ALCS at the London Book Fair 2018

This year's London Book Fair welcomed book industry visitors from all over the world. Among the key themes were literature and publishing in the Baltic Countries (this year’s LBF Market Focus); copyright in the digital age; and inclusivity in publishing and bookselling.

Focus on the Baltic Countries

The Market Focus for 2018 was the Baltic Countries: Estonia, Latvia, and Lithuania. Talks by writers from these countries provided audiences with the opportunity to hear about their experiences while writing and growing up under the Soviet regime. Many related that the connection they felt with their native language sometimes felt more like home than their countries did.

In a talk entitled Interpreting Cultures: Russia, Europe and the West, four writers spoke about the relationship between language and culture, and how language was essential in the development of their identities. Estonian writer Rein Raud spoke frankly about how, with no Estonian passport or sense of citizenship, the people of Estonia had to make language their space. This has shaped their humour and poetry into something very language-based, with secondary English, Russian and Finnish languages encircling their established Estonian linguistic space.

Latvian writer Nora Ikstena echoed this sentiment during the talk Transformations: Women’s Writing from the Edges, saying it is “important to write in our own languages, as our language is our real home”. She was also passionate about the idea of literature being a tool for healing, stating that “the more anxieties we have, the more stories we need” and that “if you are keeping your stories inside, you are not healing”.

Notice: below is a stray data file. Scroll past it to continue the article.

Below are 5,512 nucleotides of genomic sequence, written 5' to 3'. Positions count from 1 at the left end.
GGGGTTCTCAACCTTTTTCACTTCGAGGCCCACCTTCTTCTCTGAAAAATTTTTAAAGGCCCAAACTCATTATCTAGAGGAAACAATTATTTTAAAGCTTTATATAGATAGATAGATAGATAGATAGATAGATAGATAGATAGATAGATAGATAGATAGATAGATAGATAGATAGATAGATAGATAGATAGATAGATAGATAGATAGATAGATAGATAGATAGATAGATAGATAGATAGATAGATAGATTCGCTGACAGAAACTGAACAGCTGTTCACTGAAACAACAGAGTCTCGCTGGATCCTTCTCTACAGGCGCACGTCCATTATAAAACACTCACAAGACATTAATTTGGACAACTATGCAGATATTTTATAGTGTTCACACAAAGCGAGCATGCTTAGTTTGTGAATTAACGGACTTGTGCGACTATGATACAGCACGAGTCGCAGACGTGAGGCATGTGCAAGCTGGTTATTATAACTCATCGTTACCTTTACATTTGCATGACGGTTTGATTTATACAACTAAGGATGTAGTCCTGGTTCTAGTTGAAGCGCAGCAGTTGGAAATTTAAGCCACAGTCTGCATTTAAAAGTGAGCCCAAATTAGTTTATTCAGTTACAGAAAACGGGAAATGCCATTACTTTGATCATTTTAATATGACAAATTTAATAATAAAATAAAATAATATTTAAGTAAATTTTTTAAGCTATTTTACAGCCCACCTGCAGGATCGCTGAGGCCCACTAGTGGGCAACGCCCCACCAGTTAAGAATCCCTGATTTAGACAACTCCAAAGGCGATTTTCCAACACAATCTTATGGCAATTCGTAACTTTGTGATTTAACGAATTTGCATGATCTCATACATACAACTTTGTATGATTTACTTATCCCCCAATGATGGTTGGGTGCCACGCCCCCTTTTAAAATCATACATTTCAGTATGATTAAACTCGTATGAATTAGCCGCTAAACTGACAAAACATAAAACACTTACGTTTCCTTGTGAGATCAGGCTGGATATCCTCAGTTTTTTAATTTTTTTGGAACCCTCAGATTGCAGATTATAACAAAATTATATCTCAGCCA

While many talks focused on the importance of native language, there was also plenty of discussion about the benefits of being multilingual. Rein Raud addressed the idea that “living between two cultures and languages gives a person a kind of spiritual flexibility” that perhaps a monolingual person may not experience.

Finally, Krista Kaer gave an excellent talk on the importance of translation. She spoke about her experiences of working in publishing in Estonia, saying it was becoming harder to publish original fiction in Estonian because so many people buy and read English books. Despite this, people are still keen to read both the English and Estonian versions of a book because there are different shades of meaning to these translations which can affect the overall tone of a book. Kaer revealed that after Estonian independence in the 1990s, there was a hunger for books you couldn’t obtain under the Soviet regime, resulting in sales spikes throughout the country. She likened literature to a religion, where poets were prophets and people were queuing for books. This passion for literature is what inspires the translation publishing industry in Estonia. She stressed that in Estonia you can’t be entirely sales orientated; you have to translate a work because you know it needs to be published in Estonian.